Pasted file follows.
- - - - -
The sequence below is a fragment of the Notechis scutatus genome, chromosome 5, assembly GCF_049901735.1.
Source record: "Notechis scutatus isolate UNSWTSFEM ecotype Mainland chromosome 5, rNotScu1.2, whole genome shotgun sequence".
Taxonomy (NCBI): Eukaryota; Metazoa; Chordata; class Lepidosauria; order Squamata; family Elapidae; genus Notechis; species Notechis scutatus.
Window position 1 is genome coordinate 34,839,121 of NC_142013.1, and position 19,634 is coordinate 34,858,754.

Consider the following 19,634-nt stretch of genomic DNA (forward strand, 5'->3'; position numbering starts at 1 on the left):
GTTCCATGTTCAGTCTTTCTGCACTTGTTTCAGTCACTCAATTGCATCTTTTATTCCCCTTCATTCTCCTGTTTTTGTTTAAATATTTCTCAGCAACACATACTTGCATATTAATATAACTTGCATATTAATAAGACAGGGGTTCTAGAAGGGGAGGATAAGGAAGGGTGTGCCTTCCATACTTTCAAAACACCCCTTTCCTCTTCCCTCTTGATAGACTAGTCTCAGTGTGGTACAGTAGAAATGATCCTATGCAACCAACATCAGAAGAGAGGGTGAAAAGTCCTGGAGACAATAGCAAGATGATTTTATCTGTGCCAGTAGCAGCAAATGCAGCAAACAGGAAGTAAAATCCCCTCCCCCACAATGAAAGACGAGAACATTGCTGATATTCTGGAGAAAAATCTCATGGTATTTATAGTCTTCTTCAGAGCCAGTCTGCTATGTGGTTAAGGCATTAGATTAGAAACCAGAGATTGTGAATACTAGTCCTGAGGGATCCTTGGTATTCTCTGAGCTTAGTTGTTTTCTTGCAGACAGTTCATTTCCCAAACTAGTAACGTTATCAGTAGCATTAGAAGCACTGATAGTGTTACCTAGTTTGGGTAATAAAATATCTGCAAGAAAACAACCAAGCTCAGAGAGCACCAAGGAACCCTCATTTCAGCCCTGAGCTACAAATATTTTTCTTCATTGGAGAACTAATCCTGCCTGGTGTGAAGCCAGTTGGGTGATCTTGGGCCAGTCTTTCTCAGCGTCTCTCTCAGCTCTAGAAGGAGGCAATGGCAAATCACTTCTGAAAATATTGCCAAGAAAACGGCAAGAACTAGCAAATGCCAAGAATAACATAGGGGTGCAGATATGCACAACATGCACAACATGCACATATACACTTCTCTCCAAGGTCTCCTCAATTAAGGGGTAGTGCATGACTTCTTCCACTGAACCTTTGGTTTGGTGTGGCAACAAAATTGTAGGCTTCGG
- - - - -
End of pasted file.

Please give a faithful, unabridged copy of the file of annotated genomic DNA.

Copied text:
The sequence below is a fragment of the Notechis scutatus genome, chromosome 5, assembly GCF_049901735.1.
Source record: "Notechis scutatus isolate UNSWTSFEM ecotype Mainland chromosome 5, rNotScu1.2, whole genome shotgun sequence".
Taxonomy (NCBI): Eukaryota; Metazoa; Chordata; class Lepidosauria; order Squamata; family Elapidae; genus Notechis; species Notechis scutatus.
Window position 1 is genome coordinate 34,839,121 of NC_142013.1, and position 19,634 is coordinate 34,858,754.

Consider the following 19,634-nt stretch of genomic DNA (forward strand, 5'->3'; position numbering starts at 1 on the left):
GTTCCATGTTCAGTCTTTCTGCACTTGTTTCAGTCACTCAATTGCATCTTTTATTCCCCTTCATTCTCCTGTTTTTGTTTAAATATTTCTCAGCAACACATACTTGCATATTAATATAACTTGCATATTAATAAGACAGGGGTTCTAGAAGGGGAGGATAAGGAAGGGTGTGCCTTCCATACTTTCAAAACACCCCTTTCCTCTTCCCTCTTGATAGACTAGTCTCAGTGTGGTACAGTAGAAATGATCCTATGCAACCAACATCAGAAGAGAGGGTGAAAAGTCCTGGAGACAATAGCAAGATGATTTTATCTGTGCCAGTAGCAGCAAATGCAGCAAACAGGAAGTAAAATCCCCTCCCCCACAATGAAAGACGAGAACATTGCTGATATTCTGGAGAAAAATCTCATGGTATTTATAGTCTTCTTCAGAGCCAGTCTGCTATGTGGTTAAGGCATTAGATTAGAAACCAGAGATTGTGAATACTAGTCCTGAGGGATCCTTGGTATTCTCTGAGCTTAGTTGTTTTCTTGCAGACAGTTCATTTCCCAAACTAGTAACGTTATCAGTAGCATTAGAAGCACTGATAGTGTTACCTAGTTTGGGTAATAAAATATCTGCAAGAAAACAACCAAGCTCAGAGAGCACCAAGGAACCCTCATTTCAGCCCTGAGCTACAAATATTTTTCTTCATTGGAGAACTAATCCTGCCTGGTGTGAAGCCAGTTGGGTGATCTTGGGCCAGTCTTTCTCAGCGTCTCTCTCAGCTCTAGAAGGAGGCAATGGCAAATCACTTCTGAAAATATTGCCAAGAAAACGGCAAGAACTAGCAAATGCCAAGAATAACATAGGGGTGCAGATATGCACAACATGCACAACATGCACATATACACTTCTCTCCAAGGTCTCCTCAATTAAGGGGTAGTGCATGACTTCTTCCACTGAACCTTTGGTTTGGTGTGGCAACAAAATTGTAGGCTTCGG